Like all loudspeakers, the placement of the sub is very important. I have experienced the worst case scenario from absolutely no bass to extremely boomy bass just by placing it wrong. While I lived in my last house, I brought home a sub one day and put it where I had room, i.e., the entrance by the front door. When I hit "play", there was NO bass from my listening position; instead all of the energy was by my front door. What I ended up doing was placing my sub at my listening position, putting on pink noise, and running around the room looking for the best response from the speaker. When I found the spot, this is where I placed the sub. Voila, I had good bass at the listening position!
Hsu goes to great lengths to help you place the sub in the correct position. When I obtained the 12Va, Dr. Hsu had me draw a diagram of my room, and he then proceeded to recommend a couple of starting places. As I said before, I started by placing the sub in front of my couch as a coffee table. This is their recommended position, as it is supposed to help with the time alignment of the sub with the main speakers. I then moved the sub to the front left corner of my listening room, and the bass was improved, although a little boomy. My surround processor allows the delay of any channel; this gave me a little more flexibility in the subwoofer placement. I finally settled with the sub along the left wall, a few feet out from the corner; this is where I felt the bass was the cleanest.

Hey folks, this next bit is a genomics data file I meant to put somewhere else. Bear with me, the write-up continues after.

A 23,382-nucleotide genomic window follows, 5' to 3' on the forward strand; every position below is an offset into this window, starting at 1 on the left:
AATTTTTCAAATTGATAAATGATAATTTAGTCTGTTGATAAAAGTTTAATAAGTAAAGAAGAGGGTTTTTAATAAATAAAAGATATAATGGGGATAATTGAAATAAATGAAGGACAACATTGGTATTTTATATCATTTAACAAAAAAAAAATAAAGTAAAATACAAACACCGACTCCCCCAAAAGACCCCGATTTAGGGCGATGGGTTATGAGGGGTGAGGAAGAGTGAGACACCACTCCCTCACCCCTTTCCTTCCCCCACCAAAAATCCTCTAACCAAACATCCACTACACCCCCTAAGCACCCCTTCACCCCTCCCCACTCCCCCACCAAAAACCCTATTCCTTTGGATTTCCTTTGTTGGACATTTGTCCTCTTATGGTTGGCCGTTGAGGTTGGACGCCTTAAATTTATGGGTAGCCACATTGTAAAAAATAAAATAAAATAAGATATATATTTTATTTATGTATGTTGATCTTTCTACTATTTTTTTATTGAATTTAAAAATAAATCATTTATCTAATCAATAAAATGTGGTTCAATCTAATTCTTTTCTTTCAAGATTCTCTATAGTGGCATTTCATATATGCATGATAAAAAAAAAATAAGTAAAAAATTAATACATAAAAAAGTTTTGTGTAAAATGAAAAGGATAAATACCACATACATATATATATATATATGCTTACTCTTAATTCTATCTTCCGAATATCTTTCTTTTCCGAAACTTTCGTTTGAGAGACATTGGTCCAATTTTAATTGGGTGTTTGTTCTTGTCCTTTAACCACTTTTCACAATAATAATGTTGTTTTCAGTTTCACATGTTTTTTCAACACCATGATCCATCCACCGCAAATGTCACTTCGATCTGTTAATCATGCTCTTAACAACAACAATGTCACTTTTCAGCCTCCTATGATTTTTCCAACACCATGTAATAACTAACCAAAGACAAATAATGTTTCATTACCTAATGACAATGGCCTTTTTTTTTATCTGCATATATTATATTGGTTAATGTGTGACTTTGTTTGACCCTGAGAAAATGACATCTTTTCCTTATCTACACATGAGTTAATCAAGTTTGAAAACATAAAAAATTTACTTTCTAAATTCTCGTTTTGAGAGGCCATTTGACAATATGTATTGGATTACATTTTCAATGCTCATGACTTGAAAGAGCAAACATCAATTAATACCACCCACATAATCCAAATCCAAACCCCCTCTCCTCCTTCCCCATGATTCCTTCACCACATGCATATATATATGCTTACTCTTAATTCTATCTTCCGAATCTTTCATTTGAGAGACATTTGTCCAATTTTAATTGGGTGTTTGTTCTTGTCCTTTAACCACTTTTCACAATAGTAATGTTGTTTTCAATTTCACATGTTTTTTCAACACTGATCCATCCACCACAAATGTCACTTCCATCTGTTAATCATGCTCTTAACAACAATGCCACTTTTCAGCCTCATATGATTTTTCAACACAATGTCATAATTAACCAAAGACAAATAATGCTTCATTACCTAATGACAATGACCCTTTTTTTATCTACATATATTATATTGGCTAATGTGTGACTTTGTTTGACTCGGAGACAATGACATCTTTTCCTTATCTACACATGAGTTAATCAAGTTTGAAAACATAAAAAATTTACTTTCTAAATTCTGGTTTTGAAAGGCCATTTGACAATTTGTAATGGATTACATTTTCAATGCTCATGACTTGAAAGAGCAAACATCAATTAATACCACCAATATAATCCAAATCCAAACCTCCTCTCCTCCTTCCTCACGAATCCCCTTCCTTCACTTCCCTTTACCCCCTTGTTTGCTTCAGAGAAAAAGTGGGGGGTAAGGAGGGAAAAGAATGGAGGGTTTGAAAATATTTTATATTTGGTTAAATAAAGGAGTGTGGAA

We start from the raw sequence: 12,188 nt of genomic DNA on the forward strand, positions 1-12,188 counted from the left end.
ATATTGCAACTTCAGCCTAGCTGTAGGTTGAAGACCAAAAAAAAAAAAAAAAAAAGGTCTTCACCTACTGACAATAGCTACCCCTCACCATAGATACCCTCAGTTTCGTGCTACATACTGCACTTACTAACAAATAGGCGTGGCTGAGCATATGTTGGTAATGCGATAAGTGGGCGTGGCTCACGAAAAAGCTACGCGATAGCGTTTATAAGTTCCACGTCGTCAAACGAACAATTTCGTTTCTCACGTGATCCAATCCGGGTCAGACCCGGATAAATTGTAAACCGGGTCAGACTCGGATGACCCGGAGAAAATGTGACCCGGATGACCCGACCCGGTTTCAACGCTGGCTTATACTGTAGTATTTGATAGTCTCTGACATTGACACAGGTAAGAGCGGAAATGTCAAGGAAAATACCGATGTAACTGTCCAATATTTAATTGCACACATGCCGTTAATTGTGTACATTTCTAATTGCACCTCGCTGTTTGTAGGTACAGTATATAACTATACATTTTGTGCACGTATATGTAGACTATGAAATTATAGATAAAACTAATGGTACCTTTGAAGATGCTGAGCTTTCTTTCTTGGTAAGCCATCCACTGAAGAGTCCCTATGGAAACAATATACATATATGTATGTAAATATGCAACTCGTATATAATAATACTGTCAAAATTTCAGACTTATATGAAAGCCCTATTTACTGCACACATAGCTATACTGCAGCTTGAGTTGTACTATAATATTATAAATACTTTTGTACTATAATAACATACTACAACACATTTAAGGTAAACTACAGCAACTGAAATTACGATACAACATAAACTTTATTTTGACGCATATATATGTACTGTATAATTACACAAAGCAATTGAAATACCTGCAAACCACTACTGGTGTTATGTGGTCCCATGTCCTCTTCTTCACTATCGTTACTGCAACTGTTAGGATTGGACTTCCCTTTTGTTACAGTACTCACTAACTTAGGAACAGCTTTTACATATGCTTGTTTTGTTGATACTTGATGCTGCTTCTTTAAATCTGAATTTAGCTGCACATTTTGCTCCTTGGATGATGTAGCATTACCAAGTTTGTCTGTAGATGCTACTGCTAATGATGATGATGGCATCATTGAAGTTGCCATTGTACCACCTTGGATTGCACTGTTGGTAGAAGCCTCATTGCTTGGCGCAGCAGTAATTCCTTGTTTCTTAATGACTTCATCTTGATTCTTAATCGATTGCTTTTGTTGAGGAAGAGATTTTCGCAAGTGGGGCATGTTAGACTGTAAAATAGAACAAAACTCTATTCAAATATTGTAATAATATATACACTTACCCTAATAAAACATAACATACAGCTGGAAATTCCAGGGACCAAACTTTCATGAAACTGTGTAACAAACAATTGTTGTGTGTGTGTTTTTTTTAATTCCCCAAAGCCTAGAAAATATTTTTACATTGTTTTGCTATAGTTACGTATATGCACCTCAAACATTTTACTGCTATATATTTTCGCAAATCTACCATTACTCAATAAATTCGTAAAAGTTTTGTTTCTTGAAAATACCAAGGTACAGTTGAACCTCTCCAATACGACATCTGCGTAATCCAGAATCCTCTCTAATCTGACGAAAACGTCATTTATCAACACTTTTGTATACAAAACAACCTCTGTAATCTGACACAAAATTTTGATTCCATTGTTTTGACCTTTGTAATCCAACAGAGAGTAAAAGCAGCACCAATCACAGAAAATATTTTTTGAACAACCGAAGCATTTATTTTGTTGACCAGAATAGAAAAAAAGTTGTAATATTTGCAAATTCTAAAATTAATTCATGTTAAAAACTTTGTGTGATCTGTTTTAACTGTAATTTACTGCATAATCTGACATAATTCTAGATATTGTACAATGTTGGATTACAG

The Bottom Line (or notes)
I have three letters: D.T.S.!!! If you want to take advantage of DTS, you will need a sub that can handle it. The Hsu had no problems with the incredible bass of anything I threw at it. For those who have experienced "Jurassic Park" on your Pro Logic system, you will be blown away when T- Rex stomps in DTS. I was afraid that while playing the disc that either (A), my house would collapse, or (B), a Cal Tech scientist would come knocking on my door saying something about the epicenter. With "Apollo 13", I thought the 12Va was going into orbit along with the Apollo 13 capsule! Not once did the 12Va have any problems reproducing the low frequency information. On the THX WOW disc, there is a rattle test that plays from 20 Hz to 200 Hz, and is used to find all the rattles in your listening area. Not only did the Hsu find every rattle in my house, but in the neighbors' homes as well.